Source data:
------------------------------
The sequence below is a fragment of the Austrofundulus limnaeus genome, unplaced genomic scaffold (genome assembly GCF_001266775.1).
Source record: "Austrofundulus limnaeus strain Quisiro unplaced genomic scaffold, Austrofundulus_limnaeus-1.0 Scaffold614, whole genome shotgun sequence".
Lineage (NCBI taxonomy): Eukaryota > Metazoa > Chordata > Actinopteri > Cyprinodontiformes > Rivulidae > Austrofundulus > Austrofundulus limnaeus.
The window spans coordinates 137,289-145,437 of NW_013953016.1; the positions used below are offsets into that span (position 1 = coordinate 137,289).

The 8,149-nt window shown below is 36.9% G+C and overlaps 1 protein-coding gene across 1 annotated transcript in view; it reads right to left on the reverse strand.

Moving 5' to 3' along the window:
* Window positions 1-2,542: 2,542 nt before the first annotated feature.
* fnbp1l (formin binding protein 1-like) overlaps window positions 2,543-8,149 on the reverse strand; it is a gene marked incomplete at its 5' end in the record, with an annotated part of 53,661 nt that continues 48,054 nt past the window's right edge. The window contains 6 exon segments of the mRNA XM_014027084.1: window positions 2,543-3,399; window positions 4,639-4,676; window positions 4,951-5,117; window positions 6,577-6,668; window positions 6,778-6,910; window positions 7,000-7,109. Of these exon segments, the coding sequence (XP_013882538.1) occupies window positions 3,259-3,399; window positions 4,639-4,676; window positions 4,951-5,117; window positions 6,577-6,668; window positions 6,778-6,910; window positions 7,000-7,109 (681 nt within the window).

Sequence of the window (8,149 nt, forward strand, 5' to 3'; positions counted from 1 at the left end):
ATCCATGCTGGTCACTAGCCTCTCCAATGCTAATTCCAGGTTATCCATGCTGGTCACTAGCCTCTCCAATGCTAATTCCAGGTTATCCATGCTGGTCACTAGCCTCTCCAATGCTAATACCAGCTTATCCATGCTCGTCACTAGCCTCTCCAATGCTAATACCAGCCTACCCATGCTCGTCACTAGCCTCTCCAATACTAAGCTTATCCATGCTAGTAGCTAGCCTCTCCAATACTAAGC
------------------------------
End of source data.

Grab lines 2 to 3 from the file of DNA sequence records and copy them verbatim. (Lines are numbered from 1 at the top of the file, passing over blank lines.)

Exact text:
Source record: "Austrofundulus limnaeus strain Quisiro unplaced genomic scaffold, Austrofundulus_limnaeus-1.0 Scaffold614, whole genome shotgun sequence".
Lineage (NCBI taxonomy): Eukaryota > Metazoa > Chordata > Actinopteri > Cyprinodontiformes > Rivulidae > Austrofundulus > Austrofundulus limnaeus.